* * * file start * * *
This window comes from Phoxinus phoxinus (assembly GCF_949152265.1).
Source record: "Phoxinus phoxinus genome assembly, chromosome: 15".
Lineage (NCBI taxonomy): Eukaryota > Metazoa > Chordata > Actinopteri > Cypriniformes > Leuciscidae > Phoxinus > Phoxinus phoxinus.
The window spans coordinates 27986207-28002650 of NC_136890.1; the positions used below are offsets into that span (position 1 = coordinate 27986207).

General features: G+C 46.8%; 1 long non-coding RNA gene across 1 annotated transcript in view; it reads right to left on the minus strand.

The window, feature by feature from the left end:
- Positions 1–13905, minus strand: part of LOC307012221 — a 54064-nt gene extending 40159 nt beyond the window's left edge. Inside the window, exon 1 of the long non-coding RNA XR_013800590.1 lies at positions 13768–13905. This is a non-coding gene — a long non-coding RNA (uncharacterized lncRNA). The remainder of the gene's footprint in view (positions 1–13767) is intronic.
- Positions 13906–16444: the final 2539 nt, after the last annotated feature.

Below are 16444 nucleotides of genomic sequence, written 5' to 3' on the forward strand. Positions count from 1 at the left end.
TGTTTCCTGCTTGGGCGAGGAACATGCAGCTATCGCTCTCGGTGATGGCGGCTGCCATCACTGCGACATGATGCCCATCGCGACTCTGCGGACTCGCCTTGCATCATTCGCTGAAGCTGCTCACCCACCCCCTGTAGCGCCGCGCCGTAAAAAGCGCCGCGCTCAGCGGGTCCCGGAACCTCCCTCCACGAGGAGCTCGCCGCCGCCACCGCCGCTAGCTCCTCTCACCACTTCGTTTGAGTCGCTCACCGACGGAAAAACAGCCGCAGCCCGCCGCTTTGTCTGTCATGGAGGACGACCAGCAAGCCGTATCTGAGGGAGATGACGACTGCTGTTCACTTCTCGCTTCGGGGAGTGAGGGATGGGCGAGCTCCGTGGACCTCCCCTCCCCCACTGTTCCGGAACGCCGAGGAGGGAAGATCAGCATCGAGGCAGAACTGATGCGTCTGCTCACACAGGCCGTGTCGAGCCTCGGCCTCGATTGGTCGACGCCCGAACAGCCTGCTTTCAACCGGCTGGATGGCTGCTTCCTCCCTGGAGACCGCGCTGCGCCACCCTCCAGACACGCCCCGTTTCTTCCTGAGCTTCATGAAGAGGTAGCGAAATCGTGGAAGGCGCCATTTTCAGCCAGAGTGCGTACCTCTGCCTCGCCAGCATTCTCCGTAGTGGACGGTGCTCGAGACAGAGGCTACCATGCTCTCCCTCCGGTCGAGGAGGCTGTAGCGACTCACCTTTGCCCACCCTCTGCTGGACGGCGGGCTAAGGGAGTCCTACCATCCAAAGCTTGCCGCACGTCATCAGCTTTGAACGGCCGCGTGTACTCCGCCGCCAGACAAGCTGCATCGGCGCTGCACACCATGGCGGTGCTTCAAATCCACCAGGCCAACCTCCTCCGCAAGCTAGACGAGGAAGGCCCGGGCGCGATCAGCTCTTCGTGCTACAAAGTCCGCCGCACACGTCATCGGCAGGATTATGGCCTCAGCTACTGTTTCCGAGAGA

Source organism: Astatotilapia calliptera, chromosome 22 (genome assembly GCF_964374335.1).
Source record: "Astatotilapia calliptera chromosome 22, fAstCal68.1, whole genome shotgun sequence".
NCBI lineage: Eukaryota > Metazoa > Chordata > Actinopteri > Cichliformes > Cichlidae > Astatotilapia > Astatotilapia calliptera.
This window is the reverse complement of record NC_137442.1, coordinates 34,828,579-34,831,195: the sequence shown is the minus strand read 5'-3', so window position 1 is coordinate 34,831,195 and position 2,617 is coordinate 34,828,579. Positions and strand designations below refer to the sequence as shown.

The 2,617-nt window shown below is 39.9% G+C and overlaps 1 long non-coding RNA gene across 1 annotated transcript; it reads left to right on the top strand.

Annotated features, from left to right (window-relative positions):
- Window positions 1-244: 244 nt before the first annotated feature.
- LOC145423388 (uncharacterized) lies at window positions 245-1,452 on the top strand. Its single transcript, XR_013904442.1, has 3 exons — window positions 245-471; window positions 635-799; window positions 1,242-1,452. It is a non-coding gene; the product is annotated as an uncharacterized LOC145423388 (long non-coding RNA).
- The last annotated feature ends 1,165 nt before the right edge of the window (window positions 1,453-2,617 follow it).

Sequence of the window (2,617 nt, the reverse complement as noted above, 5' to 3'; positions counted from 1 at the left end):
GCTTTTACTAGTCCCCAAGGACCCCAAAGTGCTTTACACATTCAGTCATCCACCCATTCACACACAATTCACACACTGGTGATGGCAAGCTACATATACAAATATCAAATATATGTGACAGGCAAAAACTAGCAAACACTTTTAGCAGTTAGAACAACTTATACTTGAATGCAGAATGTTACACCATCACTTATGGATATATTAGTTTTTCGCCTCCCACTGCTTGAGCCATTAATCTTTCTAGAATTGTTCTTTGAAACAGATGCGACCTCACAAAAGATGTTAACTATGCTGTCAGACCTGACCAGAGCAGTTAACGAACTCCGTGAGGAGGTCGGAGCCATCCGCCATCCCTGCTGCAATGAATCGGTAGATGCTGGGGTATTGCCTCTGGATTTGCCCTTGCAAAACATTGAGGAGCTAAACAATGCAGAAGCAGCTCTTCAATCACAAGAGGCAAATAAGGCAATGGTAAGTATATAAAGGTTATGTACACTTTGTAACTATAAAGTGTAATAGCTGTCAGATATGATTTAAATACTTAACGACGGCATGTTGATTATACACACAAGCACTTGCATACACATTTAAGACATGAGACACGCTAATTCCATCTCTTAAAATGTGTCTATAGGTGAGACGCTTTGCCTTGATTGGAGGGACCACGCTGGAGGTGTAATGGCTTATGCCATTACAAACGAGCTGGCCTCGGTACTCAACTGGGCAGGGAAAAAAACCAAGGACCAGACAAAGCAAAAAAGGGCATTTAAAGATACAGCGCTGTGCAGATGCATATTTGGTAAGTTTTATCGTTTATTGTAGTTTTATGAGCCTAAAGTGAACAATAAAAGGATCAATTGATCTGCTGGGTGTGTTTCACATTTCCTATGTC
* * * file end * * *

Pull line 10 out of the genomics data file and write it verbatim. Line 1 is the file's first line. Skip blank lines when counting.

TGTTTCCTGCTTGGGCGAGGAACATGCAGCTATCGCTCTCGGTGATGGCGGCTGCCATCACTGCGACATGATGCCCATCGCGACTCTGCGGACTCGCCTTGCATCATTCGCTGAAGCTGCTCACCCACCCCCTGTAGCGCCGCGCCGTAAAAAGCGCCGCGCTCAGCGGGTCCCGGAACCTCCCTCCACGAGGAGCTCGCCGCCGCCACCGCCGCTAGCTCCTCTCACCACTTCGTTTGAGTCGCTCACCGACGGAAAAACAGCCGCAGCCCGCCGCTTTGTCTGTCATGGAGGACGACCAGCAAGCCGTATCTGAGGGAGATGACGACTGCTGTTCACTTCTCGCTTCGGGGAGTGAGGGATGGGCGAGCTCCGTGGACCTCCCCTCCCCCACTGTTCCGGAACGCCGAGGAGGGAAGATCAGCATCGAGGCAGAACTGATGCGTCTGCTCACACAGGCCGTGTCGAGCCTCGGCCTCGATTGGTCGACGCCCGAACAGCCTGCTTTCAACCGGCTGGATGGCTGCTTCCTCCCTGGAGACCGCGCTGCGCCACCCTCCAGACACGCCCCGTTTCTTCCTGAGCTTCATGAAGAGGTAGCGAAATCGTGGAAGGCGCCATTTTCAGCCAGAGTGCGTACCTCTGCCTCGCCAGCATTCTCCGTAGTGGACGGTGCTCGAGACAGAGGCTACCATGCTCTCCCTCCGGTCGAGGAGGCTGTAGCGACTCACCTTTGCCCACCCTCTGCTGGACGGCGGGCTAAGGGAGTCCTACCATCCAAAGCTTGCCGCACGTCATCAGCTTTGAACGGCCGCGTGTACTCCGCCGCCAGACAAGCTGCATCGGCGCTGCACACCATGGCGGTGCTTCAAATCCACCAGGCCAACCTCCTCCGCAAGCTAGACGAGGAAGGCCCGGGCGCGATCAGCTCTTCGTGCTACAAAGTCCGCCGCACACGTCATCGGCAGGATTATGGCCTCAGCTACTGTTTCCGAGAGA